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Poem by Henry Newbolt
The King of England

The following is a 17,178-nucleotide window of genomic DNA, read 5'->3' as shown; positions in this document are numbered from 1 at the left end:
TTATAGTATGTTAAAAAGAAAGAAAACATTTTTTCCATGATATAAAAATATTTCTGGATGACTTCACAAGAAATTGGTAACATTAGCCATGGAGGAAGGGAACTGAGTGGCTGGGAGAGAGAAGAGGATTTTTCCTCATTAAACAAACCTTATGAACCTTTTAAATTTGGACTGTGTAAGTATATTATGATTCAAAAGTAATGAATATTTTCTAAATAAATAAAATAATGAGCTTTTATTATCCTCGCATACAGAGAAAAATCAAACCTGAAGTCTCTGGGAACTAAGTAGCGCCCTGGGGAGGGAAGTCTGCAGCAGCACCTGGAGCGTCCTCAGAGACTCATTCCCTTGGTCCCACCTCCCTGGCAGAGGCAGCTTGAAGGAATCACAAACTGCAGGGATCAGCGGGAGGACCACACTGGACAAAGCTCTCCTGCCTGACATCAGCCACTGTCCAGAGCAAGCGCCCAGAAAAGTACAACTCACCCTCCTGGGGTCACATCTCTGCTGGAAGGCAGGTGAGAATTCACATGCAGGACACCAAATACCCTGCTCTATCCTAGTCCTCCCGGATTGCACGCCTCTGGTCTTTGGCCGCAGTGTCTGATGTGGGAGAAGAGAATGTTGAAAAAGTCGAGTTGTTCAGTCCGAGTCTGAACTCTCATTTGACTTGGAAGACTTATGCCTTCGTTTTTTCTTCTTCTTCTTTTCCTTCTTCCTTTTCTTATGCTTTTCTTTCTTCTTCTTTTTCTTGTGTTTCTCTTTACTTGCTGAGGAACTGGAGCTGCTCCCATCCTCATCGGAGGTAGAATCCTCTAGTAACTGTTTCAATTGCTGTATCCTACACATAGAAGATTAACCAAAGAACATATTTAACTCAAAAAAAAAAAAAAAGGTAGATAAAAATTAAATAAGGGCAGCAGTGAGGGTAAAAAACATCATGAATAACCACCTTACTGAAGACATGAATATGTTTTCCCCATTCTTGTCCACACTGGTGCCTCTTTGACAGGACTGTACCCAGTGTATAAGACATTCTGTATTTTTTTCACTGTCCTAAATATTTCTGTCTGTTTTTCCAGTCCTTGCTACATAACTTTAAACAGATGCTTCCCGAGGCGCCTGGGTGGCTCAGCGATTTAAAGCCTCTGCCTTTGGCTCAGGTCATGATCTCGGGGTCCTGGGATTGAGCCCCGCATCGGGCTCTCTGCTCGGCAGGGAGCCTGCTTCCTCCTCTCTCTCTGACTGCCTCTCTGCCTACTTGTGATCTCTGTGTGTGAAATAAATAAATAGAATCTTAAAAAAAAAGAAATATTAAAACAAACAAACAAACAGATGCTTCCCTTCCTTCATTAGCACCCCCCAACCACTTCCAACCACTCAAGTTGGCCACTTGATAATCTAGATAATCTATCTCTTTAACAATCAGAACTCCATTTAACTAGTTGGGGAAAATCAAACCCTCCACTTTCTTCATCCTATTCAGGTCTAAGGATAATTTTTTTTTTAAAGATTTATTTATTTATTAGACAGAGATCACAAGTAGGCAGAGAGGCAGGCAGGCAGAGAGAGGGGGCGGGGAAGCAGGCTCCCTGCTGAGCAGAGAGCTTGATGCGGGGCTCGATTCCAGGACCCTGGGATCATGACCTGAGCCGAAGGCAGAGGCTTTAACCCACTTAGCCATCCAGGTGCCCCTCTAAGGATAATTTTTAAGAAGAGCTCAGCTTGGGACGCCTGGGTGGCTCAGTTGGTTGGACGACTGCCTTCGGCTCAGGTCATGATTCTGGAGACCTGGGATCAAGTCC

(June 24th, 1902) In that eclipse of noon when joy was hushed Like the bird's song beneath unnatural night, And Terror's footfall in the darkness crushed The rose imperial of our delight, Then, even then, though no man cried "He comes," And no man turned to greet him passing there, With phantom heralds challenging renown And silent-throbbing drums I saw the King of England, hale and fair, Ride out with a great train through London town. Unarmed he rode, but in his ruddy shield The lions bore the dint of many a lance, And up and down his mantle's azure field Were strewn the lilies plucked in famous France. Before him went with banner floating wide The yeoman breed that served his honour best, And mixed with these his knights of noble blood; But in the place of pride His admirals in billowy lines abreast Convoyed him close like galleons on the flood. Full of a strength unbroken showed his face And his brow calm with youth's unclouded dawn, But round his lips were lines of tenderer grace Such as no hand but Time's hath ever drawn. Surely he knew his glory had no part In dull decay, nor unto Death must bend, Yet surely too of lengthening shadows dreamed With sunset in his heart, So brief his beauty now, so near the end, And now so old and so immortal seemed. O King among the living, these shall hail Sons of thy dust that shall inherit thee: O King of men that die, though we must fail Thy life is breathed from thy triumphant sea. O man that servest men by right of birth, Our hearts' content thy heart shall also keep, Thou too with us shalt one day lay thee down In our dear native earth, Full sure the King of England, while we sleep, For ever rides abroad, through London town.
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